Jael's Reviews > The Scorpio Races

The Scorpio Races by Maggie Stiefvater
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May 28, 2012

liked it
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Read from April 02 to May 28, 2012

The Scorpio Races reminds me of the police procedure tv shows, where they've been chasing a bad guy for maybe two or three or more seasons. The good detectives finally find the bad guy, but the finding of the bad guy is a total letdown... where it lasts 2.5 seconds and that's it. That's Scorpio Races.

Since the book actually has Races in the the title I would thought that it would delve a bit more into, you know, races. Nope, I was quite disappointed to see that the races don't even start till around 380 pages. That's right, 380 pages.

I was kind of expecting the race to last a bit longer and not be so close to the end. I feared that Stiefvater would end the book with the race just starting. So you could draw your own conclusion as to who won.

I'm not a girl who's all gaga over horses. I've never read Black Beauty or My little pony (I know they have the toys, I don't know if they even wrote books about them). But having a book that makes me think of Kelpie's and Each Uisge's really drew my attention. Although Stiefvater took an entirely different approach, her water horses don't shape-shift and they can drown their rider but they seem to prefer to eat them before drowning their victims.

When I first started the book I thought it was cool that there was a story from the perspective of two boys: Sean and Puck. But wait! Puck is actually a girl! And they're going to meet through the races! And fall in love! Maybe it's cause lately, I've just become put off by YA, but whenever Puck would get all mopey about Gabe wanting to leave the island, I just wanted to shake her. At first, I didn't understand her logic that when Gabe said he was leaving the island, Puck thought the best way to make him stay was to race. After thinking about it for awhile, I realized it did have some sort of convoluted logic, but she expected him to stay after the race. Maybe younger girls could really understand her.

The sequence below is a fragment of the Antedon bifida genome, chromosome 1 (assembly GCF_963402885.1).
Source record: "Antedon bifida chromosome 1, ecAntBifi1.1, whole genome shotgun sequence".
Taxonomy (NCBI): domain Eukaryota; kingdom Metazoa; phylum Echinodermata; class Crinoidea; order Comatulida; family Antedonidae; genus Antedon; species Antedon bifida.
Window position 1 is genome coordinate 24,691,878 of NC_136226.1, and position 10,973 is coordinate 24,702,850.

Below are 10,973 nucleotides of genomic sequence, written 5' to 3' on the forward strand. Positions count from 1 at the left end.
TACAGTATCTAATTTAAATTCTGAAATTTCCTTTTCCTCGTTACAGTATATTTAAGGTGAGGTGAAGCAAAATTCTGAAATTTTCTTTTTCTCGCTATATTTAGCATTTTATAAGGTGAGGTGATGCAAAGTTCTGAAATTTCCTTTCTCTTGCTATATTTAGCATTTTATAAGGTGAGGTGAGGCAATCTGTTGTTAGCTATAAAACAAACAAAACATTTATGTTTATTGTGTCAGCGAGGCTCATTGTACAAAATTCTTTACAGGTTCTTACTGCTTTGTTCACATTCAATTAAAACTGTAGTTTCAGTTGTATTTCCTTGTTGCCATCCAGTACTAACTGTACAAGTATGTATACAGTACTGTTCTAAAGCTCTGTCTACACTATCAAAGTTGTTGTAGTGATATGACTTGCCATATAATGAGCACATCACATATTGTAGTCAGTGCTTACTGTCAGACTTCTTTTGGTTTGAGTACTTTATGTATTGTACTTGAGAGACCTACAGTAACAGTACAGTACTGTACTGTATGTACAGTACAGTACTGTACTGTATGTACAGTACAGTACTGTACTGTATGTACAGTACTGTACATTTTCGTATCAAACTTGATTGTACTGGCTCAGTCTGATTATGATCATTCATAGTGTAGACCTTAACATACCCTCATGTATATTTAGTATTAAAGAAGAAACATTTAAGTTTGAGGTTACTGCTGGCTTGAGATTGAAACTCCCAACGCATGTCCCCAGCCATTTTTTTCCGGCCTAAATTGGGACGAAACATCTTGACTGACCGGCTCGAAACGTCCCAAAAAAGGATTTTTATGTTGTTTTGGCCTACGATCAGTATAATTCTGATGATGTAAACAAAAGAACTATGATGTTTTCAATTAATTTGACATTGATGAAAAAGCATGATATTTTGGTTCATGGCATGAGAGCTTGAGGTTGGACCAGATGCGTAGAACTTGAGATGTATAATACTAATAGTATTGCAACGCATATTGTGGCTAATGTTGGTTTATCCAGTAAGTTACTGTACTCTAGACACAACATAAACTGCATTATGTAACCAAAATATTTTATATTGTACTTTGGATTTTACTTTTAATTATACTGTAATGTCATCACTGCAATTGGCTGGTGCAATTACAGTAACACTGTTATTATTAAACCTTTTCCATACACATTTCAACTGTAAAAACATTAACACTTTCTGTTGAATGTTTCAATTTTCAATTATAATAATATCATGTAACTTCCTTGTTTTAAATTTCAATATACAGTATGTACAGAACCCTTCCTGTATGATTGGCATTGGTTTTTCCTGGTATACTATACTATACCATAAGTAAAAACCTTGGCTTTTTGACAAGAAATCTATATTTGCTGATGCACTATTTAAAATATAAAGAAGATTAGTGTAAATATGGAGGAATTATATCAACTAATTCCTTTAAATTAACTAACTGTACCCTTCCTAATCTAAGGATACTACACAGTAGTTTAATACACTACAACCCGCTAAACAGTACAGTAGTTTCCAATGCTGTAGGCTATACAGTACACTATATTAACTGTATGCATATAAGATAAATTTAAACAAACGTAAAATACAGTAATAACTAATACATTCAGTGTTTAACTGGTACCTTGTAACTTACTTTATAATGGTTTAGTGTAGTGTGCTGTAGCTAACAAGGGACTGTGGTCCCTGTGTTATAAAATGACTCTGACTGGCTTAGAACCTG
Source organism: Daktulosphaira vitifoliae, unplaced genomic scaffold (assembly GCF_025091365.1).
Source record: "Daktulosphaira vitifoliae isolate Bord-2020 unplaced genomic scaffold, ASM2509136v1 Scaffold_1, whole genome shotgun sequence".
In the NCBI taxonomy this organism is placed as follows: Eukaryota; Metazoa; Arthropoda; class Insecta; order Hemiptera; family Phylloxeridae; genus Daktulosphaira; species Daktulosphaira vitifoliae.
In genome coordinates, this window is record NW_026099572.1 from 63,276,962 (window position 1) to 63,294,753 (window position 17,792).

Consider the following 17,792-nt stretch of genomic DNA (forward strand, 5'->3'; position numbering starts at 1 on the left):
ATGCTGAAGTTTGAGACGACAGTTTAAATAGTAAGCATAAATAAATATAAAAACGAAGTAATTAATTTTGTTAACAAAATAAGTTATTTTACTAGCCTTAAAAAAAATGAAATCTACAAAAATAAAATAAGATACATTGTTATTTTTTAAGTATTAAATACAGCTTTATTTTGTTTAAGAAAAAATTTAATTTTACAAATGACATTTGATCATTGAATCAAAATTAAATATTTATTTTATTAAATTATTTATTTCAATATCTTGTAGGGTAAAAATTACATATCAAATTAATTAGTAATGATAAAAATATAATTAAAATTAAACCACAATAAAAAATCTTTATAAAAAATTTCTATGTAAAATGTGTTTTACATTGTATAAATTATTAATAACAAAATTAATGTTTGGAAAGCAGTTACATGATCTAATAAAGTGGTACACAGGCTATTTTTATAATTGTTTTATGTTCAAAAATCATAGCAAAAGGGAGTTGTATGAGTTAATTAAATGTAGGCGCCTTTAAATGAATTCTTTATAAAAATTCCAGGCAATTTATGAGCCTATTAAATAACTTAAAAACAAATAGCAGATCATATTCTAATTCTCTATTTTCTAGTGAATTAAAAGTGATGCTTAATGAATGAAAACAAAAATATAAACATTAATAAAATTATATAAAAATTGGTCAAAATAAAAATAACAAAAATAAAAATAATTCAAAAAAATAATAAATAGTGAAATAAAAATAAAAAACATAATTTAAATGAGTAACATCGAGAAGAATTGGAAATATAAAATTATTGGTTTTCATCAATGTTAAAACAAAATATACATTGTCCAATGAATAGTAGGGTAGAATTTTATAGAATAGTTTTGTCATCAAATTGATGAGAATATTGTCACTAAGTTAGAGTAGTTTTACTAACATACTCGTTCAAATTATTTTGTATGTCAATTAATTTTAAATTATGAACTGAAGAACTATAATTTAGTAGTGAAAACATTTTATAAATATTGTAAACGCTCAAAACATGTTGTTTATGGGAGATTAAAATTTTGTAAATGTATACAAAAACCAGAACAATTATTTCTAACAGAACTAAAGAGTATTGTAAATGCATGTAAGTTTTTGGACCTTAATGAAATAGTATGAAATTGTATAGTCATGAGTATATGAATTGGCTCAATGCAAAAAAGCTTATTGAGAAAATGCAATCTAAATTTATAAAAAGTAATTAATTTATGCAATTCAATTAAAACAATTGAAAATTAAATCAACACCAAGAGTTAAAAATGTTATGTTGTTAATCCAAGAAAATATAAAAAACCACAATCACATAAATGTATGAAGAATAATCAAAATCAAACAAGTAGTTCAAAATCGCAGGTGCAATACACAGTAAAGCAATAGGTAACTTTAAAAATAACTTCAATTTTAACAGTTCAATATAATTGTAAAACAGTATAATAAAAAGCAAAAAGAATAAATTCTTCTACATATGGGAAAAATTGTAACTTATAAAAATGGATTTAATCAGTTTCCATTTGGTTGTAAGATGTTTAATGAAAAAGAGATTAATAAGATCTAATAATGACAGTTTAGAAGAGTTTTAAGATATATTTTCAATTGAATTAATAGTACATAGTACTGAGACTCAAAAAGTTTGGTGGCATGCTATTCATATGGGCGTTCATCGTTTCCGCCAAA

I found myself liking Sean and Finn (puck's brother) more. One thing that bothered me about Puck was when Finn would be worried for her and she'd lack a certain empathy for him. He's facing losing the possibility of the rest of his family and she couldn't give a whit whatsoever.

Sean kind of reminds me of the saying: he's an enigma wrapped in a riddle wrapped in a taco. Well, minus the taco part. I like the describing of Sean as having one foot on the land and on foot in the sea. I think it really fits a person who is torn between two cultures or wants. Even though, Puck's family is striving to meet ends meet, I found myself liking and understanding Sean more.

I would recommend this book for Stiefvater fans, of course, but I think horse fans would enjoy this book but not little kids, it does get a tad "gruesome" at times. The mythology was interesting, but I was also curious as to why only these horses wouldn't there be other baddies out in the great blue yonder? It was an okay read, but it didn't grab my attention like her other books.
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04/02/2012 page 10
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